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  • Print publication year: 2004
  • Online publication date: June 2012

25 - Virtue and Emotional Demeanor


The gestures which we sometimes call empty are perhaps in fact the fullest things of all.

(Erving Goffman, 1967)


I argue in this chapter that emotional demeanor (especially in facial expression) is often a crucial way we show moral regard for others. I explore the extent to which such expression is subject to control and consider the problem of insincerity in posing facial expressions. For a robust discussion of these issues, I turn to Seneca's De Beneficiis (On Doing Kindnesses). Seneca's concerns in this work overlap in significant ways with those of Erving Goffman in his classic account of deference rituals.


When we think about moral character we sometimes focus on faces and bodies. In particular, we think about emotional attitude and how it is conveyed in physical and facial comportment. So we talk about “a look of concern,” “a compassionate embrace,” “a reassuring smile,” “an empathetic tone of voice.” What is salient is emotional demeanor, or, to adapt a Kantian phrase, the “emotional aesthetic” of virtue (Kant, 1964, 405).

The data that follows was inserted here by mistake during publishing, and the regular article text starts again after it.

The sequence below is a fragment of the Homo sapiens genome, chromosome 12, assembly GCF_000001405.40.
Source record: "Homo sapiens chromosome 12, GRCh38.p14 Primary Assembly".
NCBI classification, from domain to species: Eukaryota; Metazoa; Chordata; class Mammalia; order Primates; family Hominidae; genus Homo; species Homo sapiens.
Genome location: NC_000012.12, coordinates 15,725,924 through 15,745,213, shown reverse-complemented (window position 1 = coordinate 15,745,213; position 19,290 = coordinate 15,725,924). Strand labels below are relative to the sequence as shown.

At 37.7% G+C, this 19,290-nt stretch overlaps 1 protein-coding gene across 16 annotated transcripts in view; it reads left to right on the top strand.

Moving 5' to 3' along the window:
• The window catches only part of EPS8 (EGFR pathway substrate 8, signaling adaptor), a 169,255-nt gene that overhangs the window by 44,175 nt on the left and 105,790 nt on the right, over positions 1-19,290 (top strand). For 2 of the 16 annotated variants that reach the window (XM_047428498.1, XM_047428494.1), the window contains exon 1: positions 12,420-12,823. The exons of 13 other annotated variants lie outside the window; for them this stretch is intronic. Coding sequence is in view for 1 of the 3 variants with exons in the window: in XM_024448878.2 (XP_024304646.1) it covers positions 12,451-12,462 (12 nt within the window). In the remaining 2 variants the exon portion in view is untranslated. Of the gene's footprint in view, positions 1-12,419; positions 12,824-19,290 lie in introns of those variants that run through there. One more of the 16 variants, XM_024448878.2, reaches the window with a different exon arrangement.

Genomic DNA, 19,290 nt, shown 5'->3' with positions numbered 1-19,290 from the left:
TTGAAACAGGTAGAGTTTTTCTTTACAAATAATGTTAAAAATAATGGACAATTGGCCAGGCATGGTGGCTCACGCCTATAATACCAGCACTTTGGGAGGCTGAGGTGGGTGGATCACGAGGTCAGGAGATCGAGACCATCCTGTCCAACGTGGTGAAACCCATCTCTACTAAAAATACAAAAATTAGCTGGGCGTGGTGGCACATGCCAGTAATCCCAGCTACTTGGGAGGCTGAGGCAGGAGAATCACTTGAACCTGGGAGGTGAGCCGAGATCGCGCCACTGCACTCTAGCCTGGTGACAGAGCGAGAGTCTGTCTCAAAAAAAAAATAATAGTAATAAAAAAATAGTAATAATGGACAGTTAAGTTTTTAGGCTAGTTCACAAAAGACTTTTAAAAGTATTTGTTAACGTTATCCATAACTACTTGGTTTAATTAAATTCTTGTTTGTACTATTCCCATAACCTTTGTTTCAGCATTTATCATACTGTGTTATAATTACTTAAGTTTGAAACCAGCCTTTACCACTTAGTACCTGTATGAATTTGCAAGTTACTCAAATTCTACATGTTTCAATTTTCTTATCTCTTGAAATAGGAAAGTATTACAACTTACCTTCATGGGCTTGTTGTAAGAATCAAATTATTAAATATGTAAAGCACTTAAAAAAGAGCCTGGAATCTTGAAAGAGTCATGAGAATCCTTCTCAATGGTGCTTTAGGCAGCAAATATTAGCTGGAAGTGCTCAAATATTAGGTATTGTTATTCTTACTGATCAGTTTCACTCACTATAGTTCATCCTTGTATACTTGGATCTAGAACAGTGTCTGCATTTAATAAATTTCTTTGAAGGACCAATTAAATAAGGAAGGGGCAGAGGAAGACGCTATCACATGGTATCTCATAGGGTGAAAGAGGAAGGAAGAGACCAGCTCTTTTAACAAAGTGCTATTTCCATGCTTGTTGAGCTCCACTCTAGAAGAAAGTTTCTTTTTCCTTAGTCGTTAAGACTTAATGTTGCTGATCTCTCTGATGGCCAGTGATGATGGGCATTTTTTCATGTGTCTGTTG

I emphasize “adapt,” for Kant is a controversial figure to appeal to in matters of the emotions. On an orthodox reading, his notion of an emotional “aesthetic” of virtue is meant to keep emotion at arm's length from morality, construed more narrowly in terms of willed action.

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